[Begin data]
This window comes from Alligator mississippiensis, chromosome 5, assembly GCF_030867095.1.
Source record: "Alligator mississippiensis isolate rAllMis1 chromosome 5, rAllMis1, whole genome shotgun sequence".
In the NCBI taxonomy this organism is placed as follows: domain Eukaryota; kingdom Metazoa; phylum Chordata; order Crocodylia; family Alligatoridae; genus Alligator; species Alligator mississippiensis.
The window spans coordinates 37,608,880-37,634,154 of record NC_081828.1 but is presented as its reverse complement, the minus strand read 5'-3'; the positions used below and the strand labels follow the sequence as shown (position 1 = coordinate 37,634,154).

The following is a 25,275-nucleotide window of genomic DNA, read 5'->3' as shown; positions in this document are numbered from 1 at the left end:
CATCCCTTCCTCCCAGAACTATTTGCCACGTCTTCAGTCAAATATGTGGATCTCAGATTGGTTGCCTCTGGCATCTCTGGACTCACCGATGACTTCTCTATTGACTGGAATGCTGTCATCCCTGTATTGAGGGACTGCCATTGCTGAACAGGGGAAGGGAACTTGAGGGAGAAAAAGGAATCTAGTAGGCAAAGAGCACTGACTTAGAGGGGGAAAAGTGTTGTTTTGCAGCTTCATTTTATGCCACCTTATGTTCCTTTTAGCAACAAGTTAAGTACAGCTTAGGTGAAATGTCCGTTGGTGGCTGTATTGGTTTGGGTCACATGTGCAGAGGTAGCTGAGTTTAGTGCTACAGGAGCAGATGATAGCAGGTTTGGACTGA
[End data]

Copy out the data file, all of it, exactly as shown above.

This window comes from Alligator mississippiensis, chromosome 5, assembly GCF_030867095.1.
Source record: "Alligator mississippiensis isolate rAllMis1 chromosome 5, rAllMis1, whole genome shotgun sequence".
In the NCBI taxonomy this organism is placed as follows: domain Eukaryota; kingdom Metazoa; phylum Chordata; order Crocodylia; family Alligatoridae; genus Alligator; species Alligator mississippiensis.
The window spans coordinates 37,608,880-37,634,154 of record NC_081828.1 but is presented as its reverse complement, the minus strand read 5'-3'; the positions used below and the strand labels follow the sequence as shown (position 1 = coordinate 37,634,154).

The following is a 25,275-nucleotide window of genomic DNA, read 5'->3' as shown; positions in this document are numbered from 1 at the left end:
CATCCCTTCCTCCCAGAACTATTTGCCACGTCTTCAGTCAAATATGTGGATCTCAGATTGGTTGCCTCTGGCATCTCTGGACTCACCGATGACTTCTCTATTGACTGGAATGCTGTCATCCCTGTATTGAGGGACTGCCATTGCTGAACAGGGGAAGGGAACTTGAGGGAGAAAAAGGAATCTAGTAGGCAAAGAGCACTGACTTAGAGGGGGAAAAGTGTTGTTTTGCAGCTTCATTTTATGCCACCTTATGTTCCTTTTAGCAACAAGTTAAGTACAGCTTAGGTGAAATGTCCGTTGGTGGCTGTATTGGTTTGGGTCACATGTGCAGAGGTAGCTGAGTTTAGTGCTACAGGAGCAGATGATAGCAGGTTTGGACTGA